And thrice his head thus waving up and down,

The use of "thus" encourages the actress playing Ophelia to mime Hamlet's actions, in effect merging with him now that he is ironically out of her grasp. It's a mirror between the two lovers, if you will. Both will suffer from madness, both will have their father slain, etc. This early mimic sets up that mirror.

He raised a sigh so piteous and profound
As it did seem to shatter all his bulk
And end his being: that done, he lets me go:

These lines, more than any others, point to Hamlet making his goodbyes and in effect putting to rest his old life. A more ruthless Hamlet could still fake this great sigh, of course, but the audience wants to believe Ophelia here, as she has a privileged relationship with Hamlet.

And, with his head over his shoulder turn'd,
He seem'd to find his way without his eyes;
For out o' doors he went without their helps,
And, to the last, bended their light on me.
LORD POLONIUS: Come, go with me: I will go seek the king.
This is the very ecstasy of love,
Whose violent property fordoes itself
And leads the will to desperate undertakings
As oft as any passion under heaven
That does afflict our natures. I am sorry.
What, have you given him any hard words of late?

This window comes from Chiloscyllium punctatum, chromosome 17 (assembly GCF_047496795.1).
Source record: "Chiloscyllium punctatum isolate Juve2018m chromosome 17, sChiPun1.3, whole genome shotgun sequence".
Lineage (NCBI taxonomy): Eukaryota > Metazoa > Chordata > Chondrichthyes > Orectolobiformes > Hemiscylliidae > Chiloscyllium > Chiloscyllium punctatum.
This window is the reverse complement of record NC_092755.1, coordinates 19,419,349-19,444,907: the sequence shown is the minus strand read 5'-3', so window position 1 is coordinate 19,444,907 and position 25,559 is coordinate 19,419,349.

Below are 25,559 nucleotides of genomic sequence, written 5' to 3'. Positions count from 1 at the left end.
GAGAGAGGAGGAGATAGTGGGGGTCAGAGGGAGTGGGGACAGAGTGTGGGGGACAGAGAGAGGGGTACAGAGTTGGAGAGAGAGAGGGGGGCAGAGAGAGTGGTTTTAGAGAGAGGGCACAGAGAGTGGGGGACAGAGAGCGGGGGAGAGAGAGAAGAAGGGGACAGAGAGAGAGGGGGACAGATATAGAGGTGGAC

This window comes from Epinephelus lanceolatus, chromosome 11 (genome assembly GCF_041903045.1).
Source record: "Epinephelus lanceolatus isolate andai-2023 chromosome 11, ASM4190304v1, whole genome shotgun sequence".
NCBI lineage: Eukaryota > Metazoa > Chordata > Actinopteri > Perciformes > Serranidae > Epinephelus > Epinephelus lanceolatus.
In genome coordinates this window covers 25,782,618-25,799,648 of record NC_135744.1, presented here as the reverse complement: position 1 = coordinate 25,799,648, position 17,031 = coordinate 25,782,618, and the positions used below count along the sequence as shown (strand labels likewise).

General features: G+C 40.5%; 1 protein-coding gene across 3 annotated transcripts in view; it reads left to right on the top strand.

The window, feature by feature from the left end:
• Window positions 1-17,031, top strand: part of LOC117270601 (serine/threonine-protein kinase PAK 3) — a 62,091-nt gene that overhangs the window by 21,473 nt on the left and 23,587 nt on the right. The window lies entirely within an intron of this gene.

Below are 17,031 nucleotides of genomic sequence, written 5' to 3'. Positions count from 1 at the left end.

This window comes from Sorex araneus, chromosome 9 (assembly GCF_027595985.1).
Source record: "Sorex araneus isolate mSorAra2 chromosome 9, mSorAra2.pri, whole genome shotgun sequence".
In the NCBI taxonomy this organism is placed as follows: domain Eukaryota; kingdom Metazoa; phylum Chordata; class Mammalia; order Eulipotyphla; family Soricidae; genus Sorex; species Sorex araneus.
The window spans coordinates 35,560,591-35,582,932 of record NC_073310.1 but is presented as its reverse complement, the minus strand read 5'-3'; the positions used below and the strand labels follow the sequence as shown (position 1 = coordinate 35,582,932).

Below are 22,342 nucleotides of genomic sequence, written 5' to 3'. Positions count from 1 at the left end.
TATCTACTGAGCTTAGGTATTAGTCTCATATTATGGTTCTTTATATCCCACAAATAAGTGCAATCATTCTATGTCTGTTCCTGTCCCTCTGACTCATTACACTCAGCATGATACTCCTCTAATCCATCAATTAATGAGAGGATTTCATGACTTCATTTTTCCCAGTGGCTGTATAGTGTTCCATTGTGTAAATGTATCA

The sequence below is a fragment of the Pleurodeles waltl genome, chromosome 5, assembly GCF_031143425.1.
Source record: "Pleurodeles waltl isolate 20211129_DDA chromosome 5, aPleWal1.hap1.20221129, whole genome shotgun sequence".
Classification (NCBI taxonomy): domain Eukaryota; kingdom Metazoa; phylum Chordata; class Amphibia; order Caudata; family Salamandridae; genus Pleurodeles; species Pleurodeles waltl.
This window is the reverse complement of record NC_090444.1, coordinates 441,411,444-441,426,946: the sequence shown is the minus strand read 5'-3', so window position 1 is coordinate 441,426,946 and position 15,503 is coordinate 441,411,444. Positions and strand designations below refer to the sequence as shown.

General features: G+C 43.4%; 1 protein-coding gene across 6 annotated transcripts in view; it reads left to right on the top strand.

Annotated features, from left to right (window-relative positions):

OPHELIA: No, my good lord, but, as you did command,
I did repel his fetters and denied
His access to me.
LORD POLONIUS: That hath made him mad.

Polonius comes to that conclusion a second time.

I am sorry that with better heed and judgment
I had not quoted him: I fear'd he did but trifle,
And meant to wreck thee; but, beshrew my jealousy!
By heaven, it is as proper to our age
To cast beyond ourselves in our opinions
As it is common for the younger sort
To lack discretion. Come, go we to the king:

Polonius accuses himself of wrong-doing, but at the same time justifies those actions. He meddles, but his children lack discretion. It evens out. He must still do what he does. In fact, he'll next go to the King and Queen and meddle some more. The dramatic irony of Polonius is that while other characters in Shakespeare can overhear themselves speaking, he cannot. Other characters can realize things about themselves and adapt, he learns nothing of the truths he speaks.

This must be known; which, being kept close, might move
More grief to hide than hate to utter love.

Wrong again, Polonius.


Visual media can of course show us what here is merely told, through Ophelia's lens or a more objective third person point of view. We'll look at how that choice, among others, affects the various versions of the play under examination through the next few articles.


snell said...

Once again, an interesting contrast within the the first half Polonius spends much time setting up a misdirection ploy to find out the truth about Laertes; yet right away--immediately!!--he falls for a similar ploy from Hamlet.

Polonius thinks he's so clever in laying his games and schemes, but he lacks the self-awareness to see when the same is being done to him.

Siskoid said...

Another reason to believe it IS a ploy and that Hamlet was not genuinely as demolished as he appeared to be.